Predation, Taxation, Investment and Violence: Evidence from the Philippines
This paper explores the relationship between investment and political violence through several possible mechanisms. Investment as a predictor of future violence implies that low private sector investment today provides a robust indicator of high violence tomorrow. "Rent-capture" or predation asserts that investment increases violence by motivating extortion by insurgents. A "hearts and minds" approach links investment to political violence in two possible ways: through an opportunity cost mechanism by which improved economic conditions raise the cost of rebel recruitment; and through a psychological "gratitude" effect which reduces cooperation of noncombatants with rebels. Finally, tax capture implies that government will increase coercive enforcement in an attempt to control areas where increased investment increases tax revenue. We lay out these mechanisms in a framework with strategic interaction between rebels, communities, government and firms within an information-centric or "hearts and minds" counterinsurgency model. We test these mechanisms in the context of the Philippines in the first decade of this century, using information on violent incidents initiated by both rebels and government and new data on industrial building permits, an indicator of economic investment. Increases in investment are positively correlated with both rebel and government initiated violence. In the context of our theory that constitutes unequivocal evidence of predation, is consistent with tax capture, and weighs against predictive investment, opportunity costs or gratitude being a dominant effect.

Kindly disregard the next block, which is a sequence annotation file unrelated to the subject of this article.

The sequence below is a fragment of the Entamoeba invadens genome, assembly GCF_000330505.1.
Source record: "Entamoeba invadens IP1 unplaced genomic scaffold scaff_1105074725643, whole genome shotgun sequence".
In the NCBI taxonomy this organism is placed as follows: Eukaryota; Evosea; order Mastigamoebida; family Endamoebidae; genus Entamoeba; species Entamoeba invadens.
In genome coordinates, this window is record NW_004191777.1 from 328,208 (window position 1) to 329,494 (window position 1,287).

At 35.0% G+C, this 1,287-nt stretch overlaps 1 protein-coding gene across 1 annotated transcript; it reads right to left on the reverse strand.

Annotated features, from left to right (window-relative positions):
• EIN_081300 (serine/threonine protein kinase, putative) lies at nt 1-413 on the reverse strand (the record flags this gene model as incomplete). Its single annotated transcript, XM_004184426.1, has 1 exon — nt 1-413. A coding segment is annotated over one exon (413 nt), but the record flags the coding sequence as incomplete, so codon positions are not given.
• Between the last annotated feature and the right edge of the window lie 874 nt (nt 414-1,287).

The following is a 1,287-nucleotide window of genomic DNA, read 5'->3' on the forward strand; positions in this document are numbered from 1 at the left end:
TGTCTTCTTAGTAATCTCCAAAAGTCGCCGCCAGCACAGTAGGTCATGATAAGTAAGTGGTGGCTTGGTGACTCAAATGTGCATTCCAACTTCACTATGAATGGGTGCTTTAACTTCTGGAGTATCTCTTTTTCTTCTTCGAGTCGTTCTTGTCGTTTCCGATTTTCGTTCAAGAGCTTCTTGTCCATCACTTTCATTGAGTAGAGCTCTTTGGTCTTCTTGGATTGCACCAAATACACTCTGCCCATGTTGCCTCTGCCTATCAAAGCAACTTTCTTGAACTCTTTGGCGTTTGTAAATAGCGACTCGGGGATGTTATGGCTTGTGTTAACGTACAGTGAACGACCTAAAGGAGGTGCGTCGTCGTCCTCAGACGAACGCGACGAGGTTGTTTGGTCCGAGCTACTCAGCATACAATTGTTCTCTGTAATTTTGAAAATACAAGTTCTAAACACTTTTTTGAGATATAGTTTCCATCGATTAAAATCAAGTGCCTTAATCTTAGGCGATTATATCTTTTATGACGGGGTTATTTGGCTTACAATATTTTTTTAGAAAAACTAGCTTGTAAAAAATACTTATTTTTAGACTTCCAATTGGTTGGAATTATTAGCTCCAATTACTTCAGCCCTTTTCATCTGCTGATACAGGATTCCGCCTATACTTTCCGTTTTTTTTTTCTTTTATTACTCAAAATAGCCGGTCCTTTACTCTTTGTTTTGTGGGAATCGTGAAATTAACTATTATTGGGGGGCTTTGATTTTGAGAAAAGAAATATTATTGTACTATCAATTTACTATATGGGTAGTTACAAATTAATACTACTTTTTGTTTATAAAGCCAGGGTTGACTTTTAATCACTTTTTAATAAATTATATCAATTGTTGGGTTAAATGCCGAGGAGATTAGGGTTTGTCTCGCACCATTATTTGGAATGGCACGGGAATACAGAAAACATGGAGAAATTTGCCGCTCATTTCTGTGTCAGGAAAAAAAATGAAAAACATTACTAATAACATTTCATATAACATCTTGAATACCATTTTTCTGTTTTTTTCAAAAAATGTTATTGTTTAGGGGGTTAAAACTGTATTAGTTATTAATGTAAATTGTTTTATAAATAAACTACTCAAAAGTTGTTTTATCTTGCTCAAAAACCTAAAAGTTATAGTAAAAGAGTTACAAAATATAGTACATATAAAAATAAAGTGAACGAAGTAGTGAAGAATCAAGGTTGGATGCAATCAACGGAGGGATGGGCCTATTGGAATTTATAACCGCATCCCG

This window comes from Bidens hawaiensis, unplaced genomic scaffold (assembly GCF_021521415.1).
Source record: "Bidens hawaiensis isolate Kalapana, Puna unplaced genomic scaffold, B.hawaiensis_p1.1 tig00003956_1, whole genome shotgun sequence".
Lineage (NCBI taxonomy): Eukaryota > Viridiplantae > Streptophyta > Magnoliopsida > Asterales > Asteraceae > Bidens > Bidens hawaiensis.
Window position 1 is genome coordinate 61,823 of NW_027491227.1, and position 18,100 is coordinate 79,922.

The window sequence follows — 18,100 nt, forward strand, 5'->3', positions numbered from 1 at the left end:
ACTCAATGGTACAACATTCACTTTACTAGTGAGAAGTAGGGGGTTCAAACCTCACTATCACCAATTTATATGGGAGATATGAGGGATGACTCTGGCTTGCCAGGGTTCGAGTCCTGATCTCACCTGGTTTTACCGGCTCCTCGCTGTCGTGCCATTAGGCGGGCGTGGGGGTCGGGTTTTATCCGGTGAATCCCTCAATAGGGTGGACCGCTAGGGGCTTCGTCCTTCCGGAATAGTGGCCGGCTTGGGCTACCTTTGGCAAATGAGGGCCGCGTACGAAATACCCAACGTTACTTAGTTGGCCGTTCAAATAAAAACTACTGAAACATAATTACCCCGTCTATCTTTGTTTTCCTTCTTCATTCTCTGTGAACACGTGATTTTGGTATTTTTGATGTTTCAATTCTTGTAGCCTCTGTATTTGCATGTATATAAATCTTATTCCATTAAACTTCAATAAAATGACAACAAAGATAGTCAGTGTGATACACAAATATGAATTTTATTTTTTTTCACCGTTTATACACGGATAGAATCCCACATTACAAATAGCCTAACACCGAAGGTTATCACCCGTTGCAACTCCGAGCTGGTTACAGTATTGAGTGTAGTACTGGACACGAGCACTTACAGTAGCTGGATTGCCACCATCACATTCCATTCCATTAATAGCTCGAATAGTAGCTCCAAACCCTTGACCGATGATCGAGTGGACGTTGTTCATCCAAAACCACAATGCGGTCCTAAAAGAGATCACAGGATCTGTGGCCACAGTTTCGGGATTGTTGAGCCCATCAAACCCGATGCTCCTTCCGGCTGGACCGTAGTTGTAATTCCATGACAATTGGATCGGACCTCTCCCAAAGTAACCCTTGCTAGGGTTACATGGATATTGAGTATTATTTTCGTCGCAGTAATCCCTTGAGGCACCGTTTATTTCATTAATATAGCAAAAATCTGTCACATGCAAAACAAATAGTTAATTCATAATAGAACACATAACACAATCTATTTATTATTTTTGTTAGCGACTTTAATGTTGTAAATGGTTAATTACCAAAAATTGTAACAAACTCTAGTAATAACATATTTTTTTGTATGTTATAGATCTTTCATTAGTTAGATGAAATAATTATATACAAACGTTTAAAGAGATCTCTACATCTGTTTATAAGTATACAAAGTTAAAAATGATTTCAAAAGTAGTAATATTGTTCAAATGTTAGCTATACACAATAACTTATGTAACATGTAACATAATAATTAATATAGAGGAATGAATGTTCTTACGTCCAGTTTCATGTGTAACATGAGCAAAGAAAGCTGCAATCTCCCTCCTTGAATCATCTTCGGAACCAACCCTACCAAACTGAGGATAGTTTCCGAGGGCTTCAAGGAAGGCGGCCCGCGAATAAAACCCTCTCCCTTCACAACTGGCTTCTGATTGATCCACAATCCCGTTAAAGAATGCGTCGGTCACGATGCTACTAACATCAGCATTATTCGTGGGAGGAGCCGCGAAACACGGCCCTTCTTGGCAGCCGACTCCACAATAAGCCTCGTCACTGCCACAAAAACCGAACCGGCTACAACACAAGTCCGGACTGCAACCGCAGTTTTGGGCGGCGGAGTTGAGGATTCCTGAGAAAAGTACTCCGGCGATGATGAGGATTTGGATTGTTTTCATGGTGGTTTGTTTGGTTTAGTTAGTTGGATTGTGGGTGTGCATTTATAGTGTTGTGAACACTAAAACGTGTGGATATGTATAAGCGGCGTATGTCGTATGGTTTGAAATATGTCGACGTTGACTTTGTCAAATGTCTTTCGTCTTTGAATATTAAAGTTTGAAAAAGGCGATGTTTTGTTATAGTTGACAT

We acknowledge the assistance of the Department of Social Welfare and Development (DSWD) and the AFP National Development Support Command (NADESCOM), in the Philippines, of Katherine Levy and Mitchell Downey at UC San Diego, and the comments of seminar participants at the Einaudi Institute of Economic and Finance, the University of Warwick, the Department for International Development (DFID), London, LUISS Guido Carli University, Rome, the International Food Policy Research Institute (IFPRI), Addis Ababa, and those of our colleagues at UCSD, Stanford, and the Empirical Studies of Conflict (ESOC) collaborative. This research was supported by the Office of Naval Research (ONR) through Award N000141110735 at the National Bureau of Economic Research. It builds on research supported by U.S. Department of Defense Minerva research initiative through the Air Force Office of Scientific Research (AFOSR) under Award FA9550-09-1-0314. Any opinions, findings, conclusions or recommendations in this document are those of the authors and do not necessarily reflect views of ONR or AFOSR. All mistakes are ours. The views expressed herein are those of the authors and do not necessarily reflect the views of the National Bureau of Economic Research.